Profiling the profile

Online dating no longer carries the stigma that it had a decade ago. Back then, online dating activities were kept on the down low. People who were on dating sites were embarrassed to admit that they were out of fear of being judged as desperate. Others stayed as far away as possible from said sites because of horror stories about creeps and unfortunate encounters.

Today is a totally different time. People are openly talking about their online dating experiences and we’re hearing more and more success stories – couples that met each other though apps and other kinds of services. Part of the reason for the diminishing stigma is the fact that you can now connect your online dating profile to your main social networking one, like Facebook. Services such as Tinder even pull information from your Facebook to help match you with potential dates.

That said, there are still creeps lurking around and it can’t be helped if we come across them once in a while. And one of the most effective ways, albeit not a foolproof one, is to have a very decent online dating profile. For hookup apps, of course, this is not the preferred route. On those services, people want to show off what they have (read: body parts) and talk about their sexual prowess. Finding “the one” is not a priority.

But if your goal is to meet the love of your life, a curated online persona is needed. And posting the right pictures is the first step to achieving this. We observe that on Tinder, a lot of people post a portrait as their main image, lifestyle-oriented ones to give potential dates a peek into their daily lives, and lots and lots of travel photos.

Personally, I don’t get travel photos. When I’m browsing through someone’s pictures, I’m really interested in seeing the different angles of their face. I want to see how they look like. Pictures are deceiving as we all probably know by now but six of them will at least give me some semblance of the truth behind the filters and color correction.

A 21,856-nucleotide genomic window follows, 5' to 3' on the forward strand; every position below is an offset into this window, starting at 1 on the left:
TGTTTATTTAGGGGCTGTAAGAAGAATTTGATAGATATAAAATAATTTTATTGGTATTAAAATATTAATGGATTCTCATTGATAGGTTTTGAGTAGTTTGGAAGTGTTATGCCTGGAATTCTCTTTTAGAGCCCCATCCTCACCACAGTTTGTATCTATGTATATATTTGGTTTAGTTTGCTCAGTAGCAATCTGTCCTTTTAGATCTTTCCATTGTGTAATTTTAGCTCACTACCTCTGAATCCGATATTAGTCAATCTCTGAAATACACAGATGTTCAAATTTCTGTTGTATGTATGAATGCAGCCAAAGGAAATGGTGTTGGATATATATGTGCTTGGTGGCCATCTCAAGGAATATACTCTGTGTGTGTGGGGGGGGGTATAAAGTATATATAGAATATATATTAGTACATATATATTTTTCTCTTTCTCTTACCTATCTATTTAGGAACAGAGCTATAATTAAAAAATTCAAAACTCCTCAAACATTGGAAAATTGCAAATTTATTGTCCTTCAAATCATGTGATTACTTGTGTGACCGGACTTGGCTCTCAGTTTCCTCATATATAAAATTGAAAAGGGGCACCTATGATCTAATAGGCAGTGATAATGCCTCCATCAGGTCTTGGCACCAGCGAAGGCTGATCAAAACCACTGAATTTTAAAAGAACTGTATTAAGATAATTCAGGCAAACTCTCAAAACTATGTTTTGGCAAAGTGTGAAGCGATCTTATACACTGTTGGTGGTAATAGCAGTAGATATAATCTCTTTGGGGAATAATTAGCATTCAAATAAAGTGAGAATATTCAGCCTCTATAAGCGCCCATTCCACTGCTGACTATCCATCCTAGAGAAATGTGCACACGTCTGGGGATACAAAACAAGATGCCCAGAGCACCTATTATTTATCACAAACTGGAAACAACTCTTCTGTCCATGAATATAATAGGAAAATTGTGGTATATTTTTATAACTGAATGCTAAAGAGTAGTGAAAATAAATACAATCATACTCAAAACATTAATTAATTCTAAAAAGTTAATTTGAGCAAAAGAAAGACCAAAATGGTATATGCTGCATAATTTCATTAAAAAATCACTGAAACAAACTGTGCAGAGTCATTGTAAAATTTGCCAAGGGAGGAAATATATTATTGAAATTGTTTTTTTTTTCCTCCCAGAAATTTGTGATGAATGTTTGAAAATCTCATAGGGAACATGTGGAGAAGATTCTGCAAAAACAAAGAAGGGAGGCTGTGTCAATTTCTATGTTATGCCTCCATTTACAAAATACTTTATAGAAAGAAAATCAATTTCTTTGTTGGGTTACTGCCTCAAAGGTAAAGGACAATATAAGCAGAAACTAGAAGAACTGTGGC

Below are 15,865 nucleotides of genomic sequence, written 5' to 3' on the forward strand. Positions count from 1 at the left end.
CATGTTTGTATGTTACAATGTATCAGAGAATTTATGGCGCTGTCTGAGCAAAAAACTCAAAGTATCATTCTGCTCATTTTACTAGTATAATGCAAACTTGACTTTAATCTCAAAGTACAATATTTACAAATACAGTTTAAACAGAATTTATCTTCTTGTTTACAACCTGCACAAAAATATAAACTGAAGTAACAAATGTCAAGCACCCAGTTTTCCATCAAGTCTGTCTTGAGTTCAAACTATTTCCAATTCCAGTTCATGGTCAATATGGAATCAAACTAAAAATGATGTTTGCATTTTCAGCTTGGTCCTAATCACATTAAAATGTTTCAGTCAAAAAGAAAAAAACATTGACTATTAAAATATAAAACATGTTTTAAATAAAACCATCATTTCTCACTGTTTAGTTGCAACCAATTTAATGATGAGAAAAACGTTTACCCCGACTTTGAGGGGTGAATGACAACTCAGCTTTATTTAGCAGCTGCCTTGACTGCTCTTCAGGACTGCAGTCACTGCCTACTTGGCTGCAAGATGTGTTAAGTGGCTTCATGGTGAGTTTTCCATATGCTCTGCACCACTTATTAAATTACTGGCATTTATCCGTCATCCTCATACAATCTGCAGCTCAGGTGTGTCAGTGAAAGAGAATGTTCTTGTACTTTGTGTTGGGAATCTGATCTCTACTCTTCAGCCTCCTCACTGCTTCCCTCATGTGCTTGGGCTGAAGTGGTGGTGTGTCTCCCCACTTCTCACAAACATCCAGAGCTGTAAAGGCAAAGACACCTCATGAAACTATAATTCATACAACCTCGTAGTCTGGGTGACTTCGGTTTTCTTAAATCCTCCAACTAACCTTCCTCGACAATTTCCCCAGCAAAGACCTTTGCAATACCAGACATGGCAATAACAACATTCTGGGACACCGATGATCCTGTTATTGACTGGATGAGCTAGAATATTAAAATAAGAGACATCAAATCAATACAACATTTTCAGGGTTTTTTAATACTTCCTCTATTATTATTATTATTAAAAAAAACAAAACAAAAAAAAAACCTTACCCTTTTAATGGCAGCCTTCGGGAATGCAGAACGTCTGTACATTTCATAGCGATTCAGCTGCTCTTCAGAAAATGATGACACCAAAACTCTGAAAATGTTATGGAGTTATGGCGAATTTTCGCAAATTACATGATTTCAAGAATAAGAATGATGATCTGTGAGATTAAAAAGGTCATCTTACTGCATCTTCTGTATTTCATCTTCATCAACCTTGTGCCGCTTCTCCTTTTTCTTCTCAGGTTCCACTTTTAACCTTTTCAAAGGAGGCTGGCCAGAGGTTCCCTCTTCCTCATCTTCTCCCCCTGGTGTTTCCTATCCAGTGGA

Then, we have the bio. Basic details are great because these are all checklist components. Some put the college they went to – and this is just an observation, but this seems to be more common among people who are from the University of Santo Tomas than any other university. I don’t know why but it just appears to be the case.

Also a frequently written word on the bio is “sapiosexual.” A sapiosexual person is someone who finds intelligence sexually attractive. That’s amazing, right? But I also notice that it’s the very people who put this in that are the ones who can’t carry a coherent and/or decent conversation. It’s always the self-proclaimed sapiosexual who will randomly say, “Wanna have sex?” Not generalizing, but trust me, that’s what happens and it’s quite a turn-off.

The profiles that attract me the most are those that don’t give out too much too soon. I don’t want to read your memoir. What are we going to talk about when we meet if I already know everything there is to know about you? I just want to be intrigued; interested enough to want to go out with you and find out more. I also want you to be a little bit sexy and flirtatious. If you can incorporate all those elements as concisely as possible and still manage to be mysterious like a river that runs deep, you have my attention. Let’s talk.


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